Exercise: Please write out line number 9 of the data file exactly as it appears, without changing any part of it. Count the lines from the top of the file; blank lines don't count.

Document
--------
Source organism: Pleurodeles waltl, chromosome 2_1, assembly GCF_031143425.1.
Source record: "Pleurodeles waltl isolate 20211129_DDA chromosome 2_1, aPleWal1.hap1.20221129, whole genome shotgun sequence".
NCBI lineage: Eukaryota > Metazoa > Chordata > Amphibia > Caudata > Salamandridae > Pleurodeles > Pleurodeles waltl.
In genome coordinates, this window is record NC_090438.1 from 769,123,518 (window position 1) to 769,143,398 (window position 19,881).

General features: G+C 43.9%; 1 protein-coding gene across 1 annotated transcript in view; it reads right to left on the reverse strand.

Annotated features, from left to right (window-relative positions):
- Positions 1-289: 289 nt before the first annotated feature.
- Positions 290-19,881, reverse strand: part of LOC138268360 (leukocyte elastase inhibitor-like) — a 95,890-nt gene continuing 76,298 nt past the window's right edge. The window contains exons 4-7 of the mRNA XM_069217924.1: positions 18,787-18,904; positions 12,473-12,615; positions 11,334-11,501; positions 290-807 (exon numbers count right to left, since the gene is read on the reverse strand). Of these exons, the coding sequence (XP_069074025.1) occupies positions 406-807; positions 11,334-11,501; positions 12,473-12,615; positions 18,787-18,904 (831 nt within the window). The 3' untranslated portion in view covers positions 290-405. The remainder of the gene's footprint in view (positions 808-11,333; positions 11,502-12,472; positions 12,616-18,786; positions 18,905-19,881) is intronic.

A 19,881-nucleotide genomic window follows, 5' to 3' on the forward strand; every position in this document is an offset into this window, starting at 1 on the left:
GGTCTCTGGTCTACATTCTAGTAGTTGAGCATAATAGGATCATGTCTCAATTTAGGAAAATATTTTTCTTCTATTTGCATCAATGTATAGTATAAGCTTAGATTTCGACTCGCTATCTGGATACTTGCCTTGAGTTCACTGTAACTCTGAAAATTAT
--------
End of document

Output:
A 19,881-nucleotide genomic window follows, 5' to 3' on the forward strand; every position in this document is an offset into this window, starting at 1 on the left: